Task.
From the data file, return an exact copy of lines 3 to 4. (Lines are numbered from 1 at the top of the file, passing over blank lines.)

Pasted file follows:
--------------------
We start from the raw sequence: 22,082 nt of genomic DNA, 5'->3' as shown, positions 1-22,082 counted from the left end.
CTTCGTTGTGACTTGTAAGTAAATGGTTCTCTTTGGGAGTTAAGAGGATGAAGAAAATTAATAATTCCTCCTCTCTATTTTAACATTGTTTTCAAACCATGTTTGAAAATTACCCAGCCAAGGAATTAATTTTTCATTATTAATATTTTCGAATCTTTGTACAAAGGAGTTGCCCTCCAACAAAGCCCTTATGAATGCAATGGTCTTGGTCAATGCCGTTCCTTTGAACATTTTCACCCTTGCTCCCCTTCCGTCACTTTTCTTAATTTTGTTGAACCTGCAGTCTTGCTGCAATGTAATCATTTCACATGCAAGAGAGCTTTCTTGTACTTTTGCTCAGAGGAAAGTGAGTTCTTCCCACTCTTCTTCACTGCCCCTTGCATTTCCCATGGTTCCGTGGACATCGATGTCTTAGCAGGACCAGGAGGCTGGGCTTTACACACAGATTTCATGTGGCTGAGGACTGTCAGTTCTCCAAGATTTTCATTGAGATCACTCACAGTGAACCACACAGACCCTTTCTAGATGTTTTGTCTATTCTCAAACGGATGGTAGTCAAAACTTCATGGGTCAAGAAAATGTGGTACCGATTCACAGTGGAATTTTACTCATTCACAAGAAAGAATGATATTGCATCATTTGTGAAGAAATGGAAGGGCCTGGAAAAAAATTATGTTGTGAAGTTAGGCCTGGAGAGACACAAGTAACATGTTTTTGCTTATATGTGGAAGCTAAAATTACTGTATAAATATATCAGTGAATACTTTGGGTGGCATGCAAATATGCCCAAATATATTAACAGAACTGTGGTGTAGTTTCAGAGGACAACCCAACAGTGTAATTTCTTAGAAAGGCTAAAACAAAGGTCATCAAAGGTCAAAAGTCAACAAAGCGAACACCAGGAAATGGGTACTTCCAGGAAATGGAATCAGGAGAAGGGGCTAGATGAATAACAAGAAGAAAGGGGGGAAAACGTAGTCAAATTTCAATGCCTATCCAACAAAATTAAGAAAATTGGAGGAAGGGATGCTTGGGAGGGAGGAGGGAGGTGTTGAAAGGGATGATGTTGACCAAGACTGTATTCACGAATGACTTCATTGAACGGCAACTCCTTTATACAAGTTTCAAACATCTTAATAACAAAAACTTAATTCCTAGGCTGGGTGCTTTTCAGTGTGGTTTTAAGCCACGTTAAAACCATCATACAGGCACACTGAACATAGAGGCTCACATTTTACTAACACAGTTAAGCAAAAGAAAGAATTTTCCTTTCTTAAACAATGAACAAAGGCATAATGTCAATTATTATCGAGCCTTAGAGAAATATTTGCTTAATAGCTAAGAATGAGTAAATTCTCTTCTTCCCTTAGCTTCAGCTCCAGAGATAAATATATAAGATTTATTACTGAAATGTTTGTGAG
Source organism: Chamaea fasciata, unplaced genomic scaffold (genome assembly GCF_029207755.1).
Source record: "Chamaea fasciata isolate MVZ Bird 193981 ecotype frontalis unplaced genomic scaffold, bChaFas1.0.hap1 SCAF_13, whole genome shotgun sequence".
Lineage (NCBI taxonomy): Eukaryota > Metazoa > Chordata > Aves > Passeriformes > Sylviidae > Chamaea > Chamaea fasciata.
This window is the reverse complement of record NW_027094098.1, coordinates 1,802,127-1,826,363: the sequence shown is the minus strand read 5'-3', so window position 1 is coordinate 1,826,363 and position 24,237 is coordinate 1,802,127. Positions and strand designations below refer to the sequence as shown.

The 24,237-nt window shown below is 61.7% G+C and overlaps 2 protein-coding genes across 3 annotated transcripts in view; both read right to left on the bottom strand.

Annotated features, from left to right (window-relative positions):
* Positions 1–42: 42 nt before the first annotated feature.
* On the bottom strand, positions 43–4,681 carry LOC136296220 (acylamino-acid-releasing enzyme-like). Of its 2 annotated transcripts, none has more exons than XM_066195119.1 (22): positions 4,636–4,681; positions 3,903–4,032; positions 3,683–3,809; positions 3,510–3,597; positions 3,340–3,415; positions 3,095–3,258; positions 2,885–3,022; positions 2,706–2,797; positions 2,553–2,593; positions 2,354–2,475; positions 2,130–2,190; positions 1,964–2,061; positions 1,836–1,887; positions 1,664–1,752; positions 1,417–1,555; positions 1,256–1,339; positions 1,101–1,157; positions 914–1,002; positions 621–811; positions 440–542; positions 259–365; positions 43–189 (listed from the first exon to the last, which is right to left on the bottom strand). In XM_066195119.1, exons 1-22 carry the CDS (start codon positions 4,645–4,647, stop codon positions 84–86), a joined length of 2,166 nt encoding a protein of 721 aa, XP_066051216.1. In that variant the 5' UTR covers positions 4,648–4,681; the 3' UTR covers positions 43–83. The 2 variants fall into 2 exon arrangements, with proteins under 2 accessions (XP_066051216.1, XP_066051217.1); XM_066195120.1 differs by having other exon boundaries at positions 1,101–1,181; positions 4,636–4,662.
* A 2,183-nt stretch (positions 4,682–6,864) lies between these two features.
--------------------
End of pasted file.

Source organism: Chamaea fasciata, unplaced genomic scaffold (genome assembly GCF_029207755.1).
Source record: "Chamaea fasciata isolate MVZ Bird 193981 ecotype frontalis unplaced genomic scaffold, bChaFas1.0.hap1 SCAF_13, whole genome shotgun sequence".